It was a farm tour that would boggle the mind in real life. But luckily for Cassi Brunsveld, the 18,000 students and 990 teachers who had signed up for the YouTube live stream weren’t going to arrive on her dairy farm in person.
Brunsveld, program and resource assistant with AgScape, and a dairy farmer, took the students and teachers through a livestream for 40 minutes on YouTube, while an extraordinary stream of questions played next to it.
Why it matters: Agriculture can struggle to have its message heard, but increased online engagement has helped spread agriculture’s message further than ever before.
Groups and events that engage and educate the general public about agriculture have found exploding demand for their online content.
AgScape, the Ontario provider of agriculture information to students and teachers, was forced to pivot from its usual in-class sessions to more online learning. That meant that it was able to deliver 409,472 educational experiences in 2020.
Mercedes Unwin, program and resource manager at AgScape, said during a video presentation at the organization’s annual general meeting that 15,000 digital educational resources were distributed, with 310,000 students reached. The organization’s Growing Careers videos were viewed 15,000 times and virtual farm and food tours were viewed 60,000 times.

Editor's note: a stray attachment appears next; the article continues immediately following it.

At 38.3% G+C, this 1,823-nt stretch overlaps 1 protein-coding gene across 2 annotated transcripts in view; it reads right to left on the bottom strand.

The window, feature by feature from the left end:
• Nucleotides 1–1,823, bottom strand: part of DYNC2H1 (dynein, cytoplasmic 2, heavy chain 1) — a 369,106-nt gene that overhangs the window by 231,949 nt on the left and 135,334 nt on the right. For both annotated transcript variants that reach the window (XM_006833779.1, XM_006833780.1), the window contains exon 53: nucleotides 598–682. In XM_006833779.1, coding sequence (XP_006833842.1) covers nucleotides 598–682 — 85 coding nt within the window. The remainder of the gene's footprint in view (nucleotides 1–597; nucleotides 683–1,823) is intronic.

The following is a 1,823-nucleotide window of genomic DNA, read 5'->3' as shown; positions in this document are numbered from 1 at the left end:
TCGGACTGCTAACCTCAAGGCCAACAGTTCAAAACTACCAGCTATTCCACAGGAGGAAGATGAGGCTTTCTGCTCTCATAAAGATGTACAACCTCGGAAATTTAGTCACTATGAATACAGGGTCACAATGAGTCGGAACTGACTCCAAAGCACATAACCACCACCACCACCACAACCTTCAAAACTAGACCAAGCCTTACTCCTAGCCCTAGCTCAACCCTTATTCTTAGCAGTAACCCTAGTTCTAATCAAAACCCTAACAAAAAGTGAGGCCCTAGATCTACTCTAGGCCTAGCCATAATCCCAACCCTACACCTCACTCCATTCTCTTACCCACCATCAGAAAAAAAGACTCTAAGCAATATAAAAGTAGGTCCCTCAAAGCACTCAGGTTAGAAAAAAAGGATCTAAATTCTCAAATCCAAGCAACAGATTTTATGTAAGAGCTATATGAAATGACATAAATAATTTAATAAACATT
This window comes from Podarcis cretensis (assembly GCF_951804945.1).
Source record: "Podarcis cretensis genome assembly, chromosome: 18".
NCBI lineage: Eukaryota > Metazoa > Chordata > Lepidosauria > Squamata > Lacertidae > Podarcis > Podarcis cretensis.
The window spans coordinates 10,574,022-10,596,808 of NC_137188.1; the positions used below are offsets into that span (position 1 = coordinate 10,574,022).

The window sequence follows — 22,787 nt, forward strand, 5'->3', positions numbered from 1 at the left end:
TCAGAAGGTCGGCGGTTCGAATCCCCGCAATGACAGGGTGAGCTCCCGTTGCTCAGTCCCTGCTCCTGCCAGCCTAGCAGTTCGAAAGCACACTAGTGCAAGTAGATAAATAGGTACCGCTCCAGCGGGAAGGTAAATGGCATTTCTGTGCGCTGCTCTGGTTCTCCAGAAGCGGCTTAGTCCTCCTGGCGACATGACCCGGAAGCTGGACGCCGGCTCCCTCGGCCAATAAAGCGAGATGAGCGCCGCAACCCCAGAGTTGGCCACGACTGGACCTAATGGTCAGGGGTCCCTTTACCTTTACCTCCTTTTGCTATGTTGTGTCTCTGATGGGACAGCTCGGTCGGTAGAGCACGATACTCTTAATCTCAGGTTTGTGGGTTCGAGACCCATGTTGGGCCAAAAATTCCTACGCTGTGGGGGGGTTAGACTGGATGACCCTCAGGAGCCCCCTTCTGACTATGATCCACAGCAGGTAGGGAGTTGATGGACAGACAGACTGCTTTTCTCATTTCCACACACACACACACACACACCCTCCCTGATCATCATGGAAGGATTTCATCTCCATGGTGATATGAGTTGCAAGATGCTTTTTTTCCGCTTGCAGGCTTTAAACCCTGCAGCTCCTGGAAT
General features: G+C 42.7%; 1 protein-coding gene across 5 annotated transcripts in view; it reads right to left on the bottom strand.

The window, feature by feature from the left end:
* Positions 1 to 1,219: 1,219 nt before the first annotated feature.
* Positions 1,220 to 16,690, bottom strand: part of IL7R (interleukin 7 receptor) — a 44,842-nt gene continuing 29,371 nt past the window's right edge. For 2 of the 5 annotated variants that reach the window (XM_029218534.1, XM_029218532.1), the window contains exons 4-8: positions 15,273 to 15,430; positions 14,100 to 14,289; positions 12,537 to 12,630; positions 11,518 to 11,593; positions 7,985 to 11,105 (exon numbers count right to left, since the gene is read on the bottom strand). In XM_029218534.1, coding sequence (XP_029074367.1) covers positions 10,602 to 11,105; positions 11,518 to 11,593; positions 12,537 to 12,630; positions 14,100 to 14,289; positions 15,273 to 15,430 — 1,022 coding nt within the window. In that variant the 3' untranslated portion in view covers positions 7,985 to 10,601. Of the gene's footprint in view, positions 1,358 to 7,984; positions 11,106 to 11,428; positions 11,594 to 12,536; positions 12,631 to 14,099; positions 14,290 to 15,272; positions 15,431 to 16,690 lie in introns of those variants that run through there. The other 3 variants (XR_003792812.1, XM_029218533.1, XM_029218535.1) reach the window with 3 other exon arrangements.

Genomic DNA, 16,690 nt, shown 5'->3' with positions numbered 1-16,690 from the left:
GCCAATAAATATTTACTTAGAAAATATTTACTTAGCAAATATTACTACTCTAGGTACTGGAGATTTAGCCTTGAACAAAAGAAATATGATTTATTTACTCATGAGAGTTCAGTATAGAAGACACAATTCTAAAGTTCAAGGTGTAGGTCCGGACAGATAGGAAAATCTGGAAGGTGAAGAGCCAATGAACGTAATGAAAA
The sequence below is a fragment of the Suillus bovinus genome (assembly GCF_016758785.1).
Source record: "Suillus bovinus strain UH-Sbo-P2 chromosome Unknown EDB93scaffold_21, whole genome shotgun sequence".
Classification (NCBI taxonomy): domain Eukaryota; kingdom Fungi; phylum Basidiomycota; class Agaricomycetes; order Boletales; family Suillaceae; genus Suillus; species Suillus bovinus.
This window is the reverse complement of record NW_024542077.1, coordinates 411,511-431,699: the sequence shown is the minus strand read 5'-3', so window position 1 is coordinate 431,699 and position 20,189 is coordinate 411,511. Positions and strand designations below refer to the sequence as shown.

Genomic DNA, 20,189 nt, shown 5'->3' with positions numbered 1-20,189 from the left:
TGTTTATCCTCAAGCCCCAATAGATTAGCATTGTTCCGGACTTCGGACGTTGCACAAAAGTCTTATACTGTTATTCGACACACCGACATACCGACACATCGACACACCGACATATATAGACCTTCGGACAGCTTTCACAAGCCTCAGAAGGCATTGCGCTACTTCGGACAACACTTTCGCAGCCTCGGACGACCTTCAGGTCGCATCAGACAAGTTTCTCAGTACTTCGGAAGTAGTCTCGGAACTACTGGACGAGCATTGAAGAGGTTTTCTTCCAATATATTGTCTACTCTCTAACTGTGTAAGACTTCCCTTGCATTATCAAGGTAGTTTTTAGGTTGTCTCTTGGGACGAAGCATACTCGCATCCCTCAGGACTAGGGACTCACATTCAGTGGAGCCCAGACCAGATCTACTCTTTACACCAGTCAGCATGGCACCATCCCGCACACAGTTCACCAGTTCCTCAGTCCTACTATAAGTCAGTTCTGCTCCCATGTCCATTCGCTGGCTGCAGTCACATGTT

AgScape partnered with Farm & Food Care to provide virtual farm tours, including a partnership to present the dairy farm tour with Cassi Brunsveld.
Canada’s Ag Day, an annual celebration of Canadian agriculture, this year held Feb. 23, significantly increased its reach beyond the sector in 2021, said Isaac LeClair, a social media consultant with Farm Credit Canada (FCC). He also spoke at the AgScape annual meeting.
LeClair said there was significantly increased digital engagement outside of the core agriculture sector this year and that the event was one of the leading trends in Canada for 14 hours that day. More than 35 million people were reached digitally.
The event was mentioned by sports stars and major buyers of agriculture and food like McDonald’s. Prime Minister Trudeau took virtual tours of farms, which were then pushed out on social media channels.
“We had 10 people trying to keep track of it, but it was impossible to do,” said LeClair. #CdnAgDay was mentioned every 8.9 seconds on Twitter at its 10 a.m. peak.
LeClair says that the success of Canada’s Ag Day programming is similar to the tools he suggested in his presentation for success online and surviving the current digital reality:
- Be friendly
- Connect with people one on one
- Celebrate people
The next goal is to keep up the level of engagement for Canada’s Ag Day year round, he said.
Ferguson wins teacher award
Bryan Ferguson, a teacher at Ridgetown District High School was awarded the 2021 teacher recognition award. The award is presented each year in partnership with Canada’s Outdoor Farm Show.
Unwin says that Ferguson took students to a variety of farms and events including beef, dairy and goat farms. He also took them to crop events and his students learned about pesticide spray courses.
Ferguson says he has been using AgScape’s resources for 15 years teaching in a more urban setting in Sarnia and now in Ridgetown. He uses the resource not only in the High Skills Major in Agriculture class but also in a green industries class and younger science classes.